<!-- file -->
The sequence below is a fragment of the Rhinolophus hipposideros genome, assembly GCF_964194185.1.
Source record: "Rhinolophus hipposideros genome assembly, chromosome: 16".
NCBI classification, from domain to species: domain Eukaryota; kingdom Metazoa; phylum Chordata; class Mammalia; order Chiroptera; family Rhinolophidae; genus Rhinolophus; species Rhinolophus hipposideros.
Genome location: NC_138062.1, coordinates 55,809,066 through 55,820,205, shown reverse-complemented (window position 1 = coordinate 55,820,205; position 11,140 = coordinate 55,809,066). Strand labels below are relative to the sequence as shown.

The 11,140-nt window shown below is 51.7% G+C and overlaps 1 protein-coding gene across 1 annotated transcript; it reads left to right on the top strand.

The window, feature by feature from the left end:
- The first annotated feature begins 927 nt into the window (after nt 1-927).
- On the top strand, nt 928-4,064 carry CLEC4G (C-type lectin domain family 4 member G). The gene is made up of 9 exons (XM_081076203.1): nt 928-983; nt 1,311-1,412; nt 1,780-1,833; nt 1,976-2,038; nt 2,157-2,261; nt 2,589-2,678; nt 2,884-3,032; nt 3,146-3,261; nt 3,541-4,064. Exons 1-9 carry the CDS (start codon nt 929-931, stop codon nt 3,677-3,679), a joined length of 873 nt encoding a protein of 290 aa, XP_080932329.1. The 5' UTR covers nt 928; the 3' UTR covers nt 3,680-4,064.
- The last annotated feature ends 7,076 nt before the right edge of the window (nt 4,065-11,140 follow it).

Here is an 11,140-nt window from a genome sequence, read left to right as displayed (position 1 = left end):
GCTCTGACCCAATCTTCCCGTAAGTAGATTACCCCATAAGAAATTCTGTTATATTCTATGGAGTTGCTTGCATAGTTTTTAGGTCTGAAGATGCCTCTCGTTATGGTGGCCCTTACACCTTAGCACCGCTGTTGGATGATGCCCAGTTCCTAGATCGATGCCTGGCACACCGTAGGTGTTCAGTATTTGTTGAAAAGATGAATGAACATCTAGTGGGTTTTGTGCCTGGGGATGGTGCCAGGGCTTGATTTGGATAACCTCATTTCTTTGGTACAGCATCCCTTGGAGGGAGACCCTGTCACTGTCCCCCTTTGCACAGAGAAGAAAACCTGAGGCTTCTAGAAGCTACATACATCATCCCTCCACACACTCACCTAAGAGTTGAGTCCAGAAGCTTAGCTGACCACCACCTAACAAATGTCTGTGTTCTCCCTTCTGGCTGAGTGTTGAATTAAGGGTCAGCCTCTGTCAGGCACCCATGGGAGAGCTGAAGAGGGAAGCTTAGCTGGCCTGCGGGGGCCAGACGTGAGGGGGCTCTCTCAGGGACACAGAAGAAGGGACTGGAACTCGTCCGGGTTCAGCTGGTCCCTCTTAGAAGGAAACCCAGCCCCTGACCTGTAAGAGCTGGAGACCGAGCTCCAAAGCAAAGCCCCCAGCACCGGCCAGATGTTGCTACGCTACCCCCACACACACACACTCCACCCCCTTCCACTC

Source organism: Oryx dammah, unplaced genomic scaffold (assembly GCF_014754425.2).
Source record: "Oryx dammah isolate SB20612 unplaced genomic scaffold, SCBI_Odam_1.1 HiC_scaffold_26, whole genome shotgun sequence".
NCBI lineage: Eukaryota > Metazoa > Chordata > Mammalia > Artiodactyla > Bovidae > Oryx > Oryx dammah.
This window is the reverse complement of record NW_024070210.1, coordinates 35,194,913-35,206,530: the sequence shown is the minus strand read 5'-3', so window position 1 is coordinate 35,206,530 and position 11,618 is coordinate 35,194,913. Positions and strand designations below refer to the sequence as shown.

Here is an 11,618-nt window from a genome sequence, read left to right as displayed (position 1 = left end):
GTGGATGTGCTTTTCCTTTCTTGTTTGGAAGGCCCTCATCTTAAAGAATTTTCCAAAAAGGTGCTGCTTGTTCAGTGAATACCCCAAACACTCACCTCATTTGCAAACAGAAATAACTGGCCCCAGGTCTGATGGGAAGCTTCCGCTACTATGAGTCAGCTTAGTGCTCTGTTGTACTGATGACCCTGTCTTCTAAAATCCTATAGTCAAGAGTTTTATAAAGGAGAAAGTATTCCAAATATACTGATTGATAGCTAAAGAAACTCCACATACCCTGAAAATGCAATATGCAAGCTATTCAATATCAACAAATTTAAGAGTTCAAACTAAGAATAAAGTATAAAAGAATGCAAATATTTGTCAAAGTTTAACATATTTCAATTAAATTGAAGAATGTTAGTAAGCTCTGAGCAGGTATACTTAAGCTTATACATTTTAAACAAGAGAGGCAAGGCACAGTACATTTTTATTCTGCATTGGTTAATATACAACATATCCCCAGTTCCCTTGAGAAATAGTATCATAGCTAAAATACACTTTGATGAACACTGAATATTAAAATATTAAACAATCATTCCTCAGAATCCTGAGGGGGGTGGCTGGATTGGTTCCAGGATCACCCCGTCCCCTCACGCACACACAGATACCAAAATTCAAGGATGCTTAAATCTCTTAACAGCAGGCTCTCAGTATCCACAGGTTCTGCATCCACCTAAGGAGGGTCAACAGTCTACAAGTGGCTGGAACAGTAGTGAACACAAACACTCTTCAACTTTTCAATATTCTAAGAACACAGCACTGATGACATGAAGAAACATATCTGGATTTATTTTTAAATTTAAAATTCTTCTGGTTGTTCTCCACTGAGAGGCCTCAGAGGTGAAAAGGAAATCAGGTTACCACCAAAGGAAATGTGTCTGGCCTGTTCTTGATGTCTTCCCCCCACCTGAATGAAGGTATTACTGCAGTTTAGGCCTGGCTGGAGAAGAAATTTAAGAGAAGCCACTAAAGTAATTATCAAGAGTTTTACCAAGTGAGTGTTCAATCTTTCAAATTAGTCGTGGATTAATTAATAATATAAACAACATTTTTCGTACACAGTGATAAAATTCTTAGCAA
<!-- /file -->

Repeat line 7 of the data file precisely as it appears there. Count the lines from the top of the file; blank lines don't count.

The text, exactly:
- The first annotated feature begins 927 nt into the window (after nt 1-927).